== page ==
Justin: That’s fantastic stuff, Emily. First of, shout out to our friends at I’m very familiar with them. The idea of leveraging technology to do sentiment analysis– I’m going to overly simplify this. Any folks in marketing over at Frame that take issue with this, find me on twitter. Using AI to do sentiment analysis at scale is fantastic because this gets into one of my credences in life, which is the plural of anecdote is not data. When you get people coming like, “Oh, X, Y, Z is broken.” It’s like, “Why do you say that?” “I had a phone call with so and so.” It’s like, “You had one call?”

Leveraging technology like that to look at hundreds of thousands of request, or whatever it is, and come down to what the actual issues is, is extremely powerful. The other thing you touched on that was music to my ears, and this is something we say all the time here at Capacity. In fact, it’s like literally on the wall in our, now mostly empty because we’re all remote office in here in St. Louis is helping teams do their best work, which is exactly what you described.

A good automation can eliminate a lot of the repetitive tasks that people do, and free your best people up to do their best work. It’s not about, I’m going to bring in some tool and I’m going to replace 500 people in my organization. I’m going to bring in some tool, and this 500 people in my organization are now no longer going to have to deal with, I’m going to be extremely reductive here, answering the phone and saying our business hours are 9:00 AM to 5:00 PM anymore. We’re going to be able to free this people up for higher level things. Absolutely love it.

Wrapping up our conversation here. What excites you the most about the future of automation and customer success?

Emily: I think it’s really around being able to dive in and be a little more personalized with the customer. If we can leverage automation for some of those more basic tasks, and provide a baseline across all of our customer support or that customer experience. It then allows whether it’s support or customer success to have deeper and more fruitful conversations with our customer. If you’re leveraging tooling and automation to make sure that you’re tracking customer specific information.

Our customer success team knows that you’re hosting an AWS. Great. They can put that in whatever your repository looks like. Now when the support team is helping solve the ticket, that’s one less question that they have to ask. Now, you can say, “Great. I understand that you’re using AWS.” Maybe it’s asking that level two or level three question to help solve something faster. I think just being as personalized to the customer.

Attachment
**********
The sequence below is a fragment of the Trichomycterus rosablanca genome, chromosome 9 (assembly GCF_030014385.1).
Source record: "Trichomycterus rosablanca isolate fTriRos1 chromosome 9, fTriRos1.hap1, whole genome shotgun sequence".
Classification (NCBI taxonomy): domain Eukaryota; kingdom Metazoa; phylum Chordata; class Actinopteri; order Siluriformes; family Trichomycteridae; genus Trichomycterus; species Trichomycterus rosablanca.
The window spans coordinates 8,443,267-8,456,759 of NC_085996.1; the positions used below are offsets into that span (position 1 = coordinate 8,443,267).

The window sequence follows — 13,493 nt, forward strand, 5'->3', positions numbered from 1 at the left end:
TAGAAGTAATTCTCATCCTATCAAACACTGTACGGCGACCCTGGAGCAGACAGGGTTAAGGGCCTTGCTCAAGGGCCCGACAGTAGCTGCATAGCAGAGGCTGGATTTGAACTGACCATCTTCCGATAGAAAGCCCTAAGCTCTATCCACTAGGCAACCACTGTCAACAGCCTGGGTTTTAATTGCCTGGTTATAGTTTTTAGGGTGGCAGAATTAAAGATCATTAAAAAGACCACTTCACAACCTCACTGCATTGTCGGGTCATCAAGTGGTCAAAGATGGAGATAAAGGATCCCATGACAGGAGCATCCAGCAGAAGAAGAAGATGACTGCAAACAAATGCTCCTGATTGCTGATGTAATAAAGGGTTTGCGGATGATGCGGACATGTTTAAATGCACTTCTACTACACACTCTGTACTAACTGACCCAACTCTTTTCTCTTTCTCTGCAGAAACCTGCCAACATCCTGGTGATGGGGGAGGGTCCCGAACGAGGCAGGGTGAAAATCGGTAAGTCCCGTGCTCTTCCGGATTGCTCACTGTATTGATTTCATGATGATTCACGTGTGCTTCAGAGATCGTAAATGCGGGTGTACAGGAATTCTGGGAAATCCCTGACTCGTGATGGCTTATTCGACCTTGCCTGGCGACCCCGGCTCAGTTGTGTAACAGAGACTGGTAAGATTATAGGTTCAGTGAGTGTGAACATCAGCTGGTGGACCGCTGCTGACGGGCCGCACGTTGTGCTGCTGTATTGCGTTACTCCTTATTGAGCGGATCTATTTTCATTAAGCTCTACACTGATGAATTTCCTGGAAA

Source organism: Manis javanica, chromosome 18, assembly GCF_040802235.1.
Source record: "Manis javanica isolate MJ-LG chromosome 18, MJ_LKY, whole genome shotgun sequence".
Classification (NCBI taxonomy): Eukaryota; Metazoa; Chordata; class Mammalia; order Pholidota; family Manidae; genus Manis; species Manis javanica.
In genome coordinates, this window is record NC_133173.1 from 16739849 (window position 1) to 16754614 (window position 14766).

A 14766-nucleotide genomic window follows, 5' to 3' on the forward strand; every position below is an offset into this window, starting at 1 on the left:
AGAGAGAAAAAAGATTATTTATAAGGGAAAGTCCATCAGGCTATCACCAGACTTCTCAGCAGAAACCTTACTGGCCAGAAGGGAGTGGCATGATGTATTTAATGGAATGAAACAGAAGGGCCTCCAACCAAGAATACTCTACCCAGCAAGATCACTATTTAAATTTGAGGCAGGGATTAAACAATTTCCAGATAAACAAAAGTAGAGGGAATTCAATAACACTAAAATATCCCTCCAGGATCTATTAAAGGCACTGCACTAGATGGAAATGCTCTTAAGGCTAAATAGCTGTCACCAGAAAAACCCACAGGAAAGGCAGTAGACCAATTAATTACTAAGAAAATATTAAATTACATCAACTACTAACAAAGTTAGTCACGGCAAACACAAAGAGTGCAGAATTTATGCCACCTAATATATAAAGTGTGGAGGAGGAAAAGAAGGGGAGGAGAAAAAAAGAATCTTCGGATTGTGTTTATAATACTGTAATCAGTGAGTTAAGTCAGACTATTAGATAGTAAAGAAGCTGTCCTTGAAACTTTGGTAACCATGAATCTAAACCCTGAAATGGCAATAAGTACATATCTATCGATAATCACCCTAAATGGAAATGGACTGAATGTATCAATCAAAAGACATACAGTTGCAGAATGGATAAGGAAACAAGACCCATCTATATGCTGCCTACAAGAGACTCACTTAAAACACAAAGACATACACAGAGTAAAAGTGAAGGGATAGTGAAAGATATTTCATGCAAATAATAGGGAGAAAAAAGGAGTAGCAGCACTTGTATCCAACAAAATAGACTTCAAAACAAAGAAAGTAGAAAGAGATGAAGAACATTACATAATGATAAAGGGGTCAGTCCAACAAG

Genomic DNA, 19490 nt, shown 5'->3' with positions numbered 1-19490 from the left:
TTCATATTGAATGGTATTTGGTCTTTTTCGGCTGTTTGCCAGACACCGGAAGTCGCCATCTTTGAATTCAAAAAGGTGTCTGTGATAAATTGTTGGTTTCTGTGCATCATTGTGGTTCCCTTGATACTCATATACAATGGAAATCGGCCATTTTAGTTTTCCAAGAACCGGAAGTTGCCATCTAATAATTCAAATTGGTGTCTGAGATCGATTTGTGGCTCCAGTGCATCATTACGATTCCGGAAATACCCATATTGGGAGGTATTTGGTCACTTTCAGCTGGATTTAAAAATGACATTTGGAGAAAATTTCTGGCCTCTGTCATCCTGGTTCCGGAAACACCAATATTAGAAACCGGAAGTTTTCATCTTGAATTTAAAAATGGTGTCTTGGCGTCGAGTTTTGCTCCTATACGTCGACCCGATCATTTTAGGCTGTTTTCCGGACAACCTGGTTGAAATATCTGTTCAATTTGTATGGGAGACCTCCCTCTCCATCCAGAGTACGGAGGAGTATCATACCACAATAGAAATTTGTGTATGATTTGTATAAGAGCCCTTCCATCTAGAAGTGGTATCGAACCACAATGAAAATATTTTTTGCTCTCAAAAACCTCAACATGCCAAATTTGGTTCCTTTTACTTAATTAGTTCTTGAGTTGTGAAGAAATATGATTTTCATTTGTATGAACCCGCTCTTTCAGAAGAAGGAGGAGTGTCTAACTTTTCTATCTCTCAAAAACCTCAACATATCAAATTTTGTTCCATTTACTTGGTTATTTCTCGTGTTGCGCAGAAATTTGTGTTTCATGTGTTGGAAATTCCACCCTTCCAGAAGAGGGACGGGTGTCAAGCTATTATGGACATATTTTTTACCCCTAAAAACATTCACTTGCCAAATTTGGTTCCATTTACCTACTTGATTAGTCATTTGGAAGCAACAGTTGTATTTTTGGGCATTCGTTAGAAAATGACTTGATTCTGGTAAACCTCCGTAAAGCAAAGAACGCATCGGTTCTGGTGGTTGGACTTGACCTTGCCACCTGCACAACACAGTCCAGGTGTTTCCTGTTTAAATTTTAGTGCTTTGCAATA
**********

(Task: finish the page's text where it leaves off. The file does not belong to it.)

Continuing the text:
It’s always a balance because personalization doesn’t scale. It’s hard. If you can find some of that balance where you’re not starting at ground zero each time, and you can use tooling to help that, it’s just a better customer experience. I think it’s a more engaging job function because you’re having real conversations with customers.

Justin: Yes. Love it. Emily, this has been a fantastic conversation. Long time listeners of this show always– I’ve like honestly gotten LinkedIn messages about this. I have still not branded it like the final quick fire round. Almost every show, I make an awkward reference to the fact that I have not branded it, which is not becoming the brand in and of itself. Maybe I’m more of a marketing genius than I let on here.

Kidding aside, let’s end with our quick fire round here. The first thing that comes to mind, what’s the book you most often recommend to people?

Emily: I’ll go with Genius Habit, and I’m going to have to look up who the author is because I don’t remember off the top of my head. It was recommended to me as I was really trying to figure out, “What do I want to do in my career?” You got to do the exercises. You can’t just read the book.

Justin: Laura Garnett.

Emily: That sounds correct.

Justin: Yes, The Genius Habit.

Emily: Yes. You go through, and it really helps you focus on, what do I like doing? What am I good at doing, and how do I marry those two?

Justin: It’s like the Japanese concept of Ikigai where like, what are people good at doing? What do people like doing? I think it’s what you can pay people for. Then the intersection of that is like the ultimate hierarchy that you can make. The Genius Habit. Yes, that’s a good one. That you’re the first person to recommend that book, but I have heard of this book before, so it’s a good one.